Katie July 20, 2009 at 10:31 am
Hi Michelle and others, In terms of finding a priest or a sister who is actually available and has time to discuss spiritual things, especially your calling to write, I highly recommend this website: Spiritual Directors International. You can search by zip code for spiritual directors. I have a number of friends who’ve used it before with great success when there just haven’t seemed to be any other options. Prayers!
Michael Hallman July 20, 2009 at 12:40 pm
Hi Sister and Michelle Another book worth checking out is Echoing Silence: Thomas Merton on the Vocation of Writing. And Michelle, I suppose the best advice I can offer (which from me isn’t worth very much) is to find a way to connect your writing with your prayer. The beauty of a deep life of prayer is the depths of self-discovery it enables, the depths of self-knowledge. St. Tersa of Avila described self-knowledge as true humility. So in deepening your own prayer life and discovering more and more about your own humanity, and your humanity vis-a-vis God, these discoveries will then flow directly into your vocation of writing. I think the best spiritual writings are those that address the human condition with honesty and with an awareness of God’s presence in our lives. So that would be my advice, to harmonize your prayer and your writing.
Peggy July 20, 2009 at 8:38 pm
There are annual anthologies published with the title “The Best American Spiritual Writing of ____” [insert year], edited by Philip Zaleski. These always have some wonderful pieces, and demonstrate the diversity of spiritual writing. I’d also STRONGLY recommend the work of Patricia Hampl. My favorite is “Virgin Time,” but almost anything she’s written is worth exploring. [Please, people, if you have not read her, you are in for an ENORMOUS treat.]
Out of print, I think, but easy to find used online, is “A Company of Women: Journeys through the Feminine Experience of Faith,” edited by (Sr.) Irene Mahoney, OSU. [She's also the author of one of my favorite--and too-little-known "nun novels," "An Accidental Grace." READ IT, folks!]
Elizabeth July 21, 2009 at 3:25 pm
I know this is old advice, but sit in a quiet area with what ever you write with and then start writing words… any words… or you can start with a mantra… or finish a sentence… “My idea of Spirituality is…” and write everything you can think of… You will find yourself writing surprising things that you didn’t realize you thought or knew… Also, finding people to talk to who are not afraid of Spirituality or Religion will help. Bland advice, I am sure… But best of luck!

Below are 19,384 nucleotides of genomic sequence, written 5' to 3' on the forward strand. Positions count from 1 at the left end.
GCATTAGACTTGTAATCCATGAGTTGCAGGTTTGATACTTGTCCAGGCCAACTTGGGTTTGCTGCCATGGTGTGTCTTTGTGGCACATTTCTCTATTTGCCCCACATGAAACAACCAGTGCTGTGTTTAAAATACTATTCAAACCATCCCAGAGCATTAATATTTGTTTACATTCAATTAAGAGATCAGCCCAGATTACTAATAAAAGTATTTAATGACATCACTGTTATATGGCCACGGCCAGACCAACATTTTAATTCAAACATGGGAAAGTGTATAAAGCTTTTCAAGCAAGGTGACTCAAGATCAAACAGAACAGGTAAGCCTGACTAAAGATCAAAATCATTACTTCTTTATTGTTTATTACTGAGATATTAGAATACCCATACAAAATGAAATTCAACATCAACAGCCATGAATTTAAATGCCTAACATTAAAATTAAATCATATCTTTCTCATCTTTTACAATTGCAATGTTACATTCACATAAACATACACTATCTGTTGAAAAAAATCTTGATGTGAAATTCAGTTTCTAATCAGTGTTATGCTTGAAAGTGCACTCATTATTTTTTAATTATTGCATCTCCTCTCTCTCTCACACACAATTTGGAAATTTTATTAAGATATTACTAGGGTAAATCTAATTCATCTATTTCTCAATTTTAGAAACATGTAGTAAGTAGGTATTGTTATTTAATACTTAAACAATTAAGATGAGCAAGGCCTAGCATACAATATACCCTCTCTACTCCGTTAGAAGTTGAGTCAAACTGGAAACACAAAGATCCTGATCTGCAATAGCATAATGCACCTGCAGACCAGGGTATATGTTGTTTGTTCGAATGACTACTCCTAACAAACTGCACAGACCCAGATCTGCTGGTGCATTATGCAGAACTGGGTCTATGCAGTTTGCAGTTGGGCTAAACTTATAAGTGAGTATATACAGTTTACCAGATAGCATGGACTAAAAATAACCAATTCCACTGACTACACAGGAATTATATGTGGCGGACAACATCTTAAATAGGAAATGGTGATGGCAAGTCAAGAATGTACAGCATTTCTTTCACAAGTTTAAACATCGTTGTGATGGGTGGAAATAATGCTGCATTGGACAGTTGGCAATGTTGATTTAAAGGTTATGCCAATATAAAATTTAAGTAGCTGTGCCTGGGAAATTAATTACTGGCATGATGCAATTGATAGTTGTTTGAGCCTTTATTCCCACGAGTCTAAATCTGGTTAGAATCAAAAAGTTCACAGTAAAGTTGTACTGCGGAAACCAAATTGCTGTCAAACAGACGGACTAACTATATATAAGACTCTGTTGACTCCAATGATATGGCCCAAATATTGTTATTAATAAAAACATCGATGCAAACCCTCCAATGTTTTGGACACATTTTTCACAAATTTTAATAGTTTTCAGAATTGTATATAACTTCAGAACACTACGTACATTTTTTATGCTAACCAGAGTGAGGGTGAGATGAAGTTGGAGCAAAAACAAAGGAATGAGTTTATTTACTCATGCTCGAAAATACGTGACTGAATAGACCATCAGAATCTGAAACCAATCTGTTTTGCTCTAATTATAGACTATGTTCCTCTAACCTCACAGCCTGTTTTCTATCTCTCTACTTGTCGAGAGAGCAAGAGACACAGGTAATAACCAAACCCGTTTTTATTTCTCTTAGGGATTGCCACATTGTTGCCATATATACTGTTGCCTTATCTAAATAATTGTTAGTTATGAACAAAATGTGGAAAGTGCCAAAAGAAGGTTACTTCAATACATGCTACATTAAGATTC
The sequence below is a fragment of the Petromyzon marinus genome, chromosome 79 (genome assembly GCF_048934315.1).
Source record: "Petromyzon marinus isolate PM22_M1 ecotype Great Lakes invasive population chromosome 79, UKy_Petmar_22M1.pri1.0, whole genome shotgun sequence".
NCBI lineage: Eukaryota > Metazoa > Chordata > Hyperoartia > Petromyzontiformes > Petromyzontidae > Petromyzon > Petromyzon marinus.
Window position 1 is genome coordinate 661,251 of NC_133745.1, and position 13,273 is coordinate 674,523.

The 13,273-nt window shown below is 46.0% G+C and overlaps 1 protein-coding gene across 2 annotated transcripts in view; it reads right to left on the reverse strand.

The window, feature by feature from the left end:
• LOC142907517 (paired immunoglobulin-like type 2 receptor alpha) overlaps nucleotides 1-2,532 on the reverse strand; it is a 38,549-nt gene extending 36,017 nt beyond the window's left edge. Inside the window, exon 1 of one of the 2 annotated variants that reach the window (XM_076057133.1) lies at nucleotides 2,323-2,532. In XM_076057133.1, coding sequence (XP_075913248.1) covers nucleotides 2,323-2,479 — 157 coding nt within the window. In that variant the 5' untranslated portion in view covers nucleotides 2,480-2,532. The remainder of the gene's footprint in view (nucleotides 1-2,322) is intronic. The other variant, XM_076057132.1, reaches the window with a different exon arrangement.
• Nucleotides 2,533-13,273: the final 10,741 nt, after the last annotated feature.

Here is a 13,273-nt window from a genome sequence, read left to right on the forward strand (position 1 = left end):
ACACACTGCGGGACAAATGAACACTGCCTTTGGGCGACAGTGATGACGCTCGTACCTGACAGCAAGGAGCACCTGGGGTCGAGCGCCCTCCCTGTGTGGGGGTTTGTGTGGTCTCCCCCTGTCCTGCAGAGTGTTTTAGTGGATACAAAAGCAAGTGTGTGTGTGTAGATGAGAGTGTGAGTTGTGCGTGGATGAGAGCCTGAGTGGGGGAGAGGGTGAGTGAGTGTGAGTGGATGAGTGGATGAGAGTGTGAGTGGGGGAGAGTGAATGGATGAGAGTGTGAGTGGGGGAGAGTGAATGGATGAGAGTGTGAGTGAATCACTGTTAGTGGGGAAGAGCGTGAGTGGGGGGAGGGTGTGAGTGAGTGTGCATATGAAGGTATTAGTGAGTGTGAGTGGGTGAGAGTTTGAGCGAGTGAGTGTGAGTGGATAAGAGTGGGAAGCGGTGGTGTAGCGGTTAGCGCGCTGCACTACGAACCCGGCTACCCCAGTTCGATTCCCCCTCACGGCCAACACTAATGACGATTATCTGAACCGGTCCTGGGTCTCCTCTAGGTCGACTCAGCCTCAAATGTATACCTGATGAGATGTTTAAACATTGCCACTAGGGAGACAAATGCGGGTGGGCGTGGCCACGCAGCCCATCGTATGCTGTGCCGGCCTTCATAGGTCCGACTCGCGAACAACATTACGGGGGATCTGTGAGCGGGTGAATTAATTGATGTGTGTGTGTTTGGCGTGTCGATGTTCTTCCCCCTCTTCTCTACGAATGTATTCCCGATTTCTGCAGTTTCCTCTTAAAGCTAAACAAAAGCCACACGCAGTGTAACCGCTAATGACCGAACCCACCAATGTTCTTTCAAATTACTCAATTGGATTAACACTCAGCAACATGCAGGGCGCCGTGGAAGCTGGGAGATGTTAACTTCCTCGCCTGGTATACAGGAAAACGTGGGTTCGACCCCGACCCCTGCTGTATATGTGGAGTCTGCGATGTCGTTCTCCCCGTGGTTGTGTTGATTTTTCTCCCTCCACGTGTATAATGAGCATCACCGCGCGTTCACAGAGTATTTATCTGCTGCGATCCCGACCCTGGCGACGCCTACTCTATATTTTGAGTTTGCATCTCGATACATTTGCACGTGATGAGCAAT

Sr. Hildegard July 23, 2009 at 8:45 pm
Thanks so much for the book recommendation. “The Soul Tells a Story” is already waiting for me at the public library (God bless them!). I ditto the recommendation of “Virgin Time.” I also love Kathleen Norris – “Cloister Walk” and “Dakota: A Spiritual Geography” etc., etc. I sure hope you journal everyday – this effort feeds my writing. Just read “On Writing” by Stephen King. His advice – Read, read, and read.
deerose July 28, 2009 at 1:41 pm
Wow! What an awesome topic. And so many good suggestions. I am going on a retreat for one week starting tomorrow and then helping out for a week. But when I return, I plan to check out most of these recommendations. I too am a writer and often write on spirituality. It’s kind of funny that we are connecting on this board right now because I find some of the best people to talk to on spirituality are actually nuns! That’s probably one of the reasons I have some close nun friends! You know, common interest.
Jerome August 6, 2009 at 10:51 pm
Thanks for your beautiful writing. You’re doing a great job through your writing. Please keep up the good work. Spirituality and our day-to-day life go hand in hand. God made us and sent us to this world. We live in this world and serve, praise and love him through our daily chores — at home in the family, at work, at play and in our relationship with others. We need to see and feel the hand of God everywhere in this world. God is as much present at home, in us, in others, and in the Nature. The experience of this God is the spirituality. As writers, we need to write about this very experience.